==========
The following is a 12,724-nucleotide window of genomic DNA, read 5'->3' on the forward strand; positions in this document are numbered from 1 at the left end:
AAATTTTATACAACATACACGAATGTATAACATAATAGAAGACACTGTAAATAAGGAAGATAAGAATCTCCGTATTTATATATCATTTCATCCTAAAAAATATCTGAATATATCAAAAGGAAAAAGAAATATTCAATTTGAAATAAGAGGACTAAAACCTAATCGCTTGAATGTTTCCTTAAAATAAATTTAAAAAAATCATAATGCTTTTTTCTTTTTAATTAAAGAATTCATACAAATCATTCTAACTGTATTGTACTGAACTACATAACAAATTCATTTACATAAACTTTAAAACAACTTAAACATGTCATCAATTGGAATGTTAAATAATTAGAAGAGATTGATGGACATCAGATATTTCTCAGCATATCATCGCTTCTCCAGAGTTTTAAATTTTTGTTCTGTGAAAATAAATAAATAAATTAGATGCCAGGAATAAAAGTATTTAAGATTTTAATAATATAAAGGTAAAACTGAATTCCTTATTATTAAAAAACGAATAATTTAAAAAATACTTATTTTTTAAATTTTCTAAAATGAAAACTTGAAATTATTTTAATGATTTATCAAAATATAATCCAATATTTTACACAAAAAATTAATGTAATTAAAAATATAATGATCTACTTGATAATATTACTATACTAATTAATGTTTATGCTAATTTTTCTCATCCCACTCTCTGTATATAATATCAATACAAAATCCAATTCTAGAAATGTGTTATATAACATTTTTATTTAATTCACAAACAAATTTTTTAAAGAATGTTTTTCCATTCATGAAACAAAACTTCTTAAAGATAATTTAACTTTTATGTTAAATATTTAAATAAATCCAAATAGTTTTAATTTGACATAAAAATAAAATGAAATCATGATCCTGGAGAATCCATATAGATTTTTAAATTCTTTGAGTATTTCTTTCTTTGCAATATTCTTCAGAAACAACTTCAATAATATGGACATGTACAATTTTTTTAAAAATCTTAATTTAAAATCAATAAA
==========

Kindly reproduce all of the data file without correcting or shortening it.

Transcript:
The following is a 12,724-nucleotide window of genomic DNA, read 5'->3' on the forward strand; positions in this document are numbered from 1 at the left end:
AAATTTTATACAACATACACGAATGTATAACATAATAGAAGACACTGTAAATAAGGAAGATAAGAATCTCCGTATTTATATATCATTTCATCCTAAAAAATATCTGAATATATCAAAAGGAAAAAGAAATATTCAATTTGAAATAAGAGGACTAAAACCTAATCGCTTGAATGTTTCCTTAAAATAAATTTAAAAAAATCATAATGCTTTTTTCTTTTTAATTAAAGAATTCATACAAATCATTCTAACTGTATTGTACTGAACTACATAACAAATTCATTTACATAAACTTTAAAACAACTTAAACATGTCATCAATTGGAATGTTAAATAATTAGAAGAGATTGATGGACATCAGATATTTCTCAGCATATCATCGCTTCTCCAGAGTTTTAAATTTTTGTTCTGTGAAAATAAATAAATAAATTAGATGCCAGGAATAAAAGTATTTAAGATTTTAATAATATAAAGGTAAAACTGAATTCCTTATTATTAAAAAACGAATAATTTAAAAAATACTTATTTTTTAAATTTTCTAAAATGAAAACTTGAAATTATTTTAATGATTTATCAAAATATAATCCAATATTTTACACAAAAAATTAATGTAATTAAAAATATAATGATCTACTTGATAATATTACTATACTAATTAATGTTTATGCTAATTTTTCTCATCCCACTCTCTGTATATAATATCAATACAAAATCCAATTCTAGAAATGTGTTATATAACATTTTTATTTAATTCACAAACAAATTTTTTAAAGAATGTTTTTCCATTCATGAAACAAAACTTCTTAAAGATAATTTAACTTTTATGTTAAATATTTAAATAAATCCAAATAGTTTTAATTTGACATAAAAATAAAATGAAATCATGATCCTGGAGAATCCATATAGATTTTTAAATTCTTTGAGTATTTCTTTCTTTGCAATATTCTTCAGAAACAACTTCAATAATATGGACATGTACAATTTTTTTAAAAATCTTAATTTAAAATCAATAAA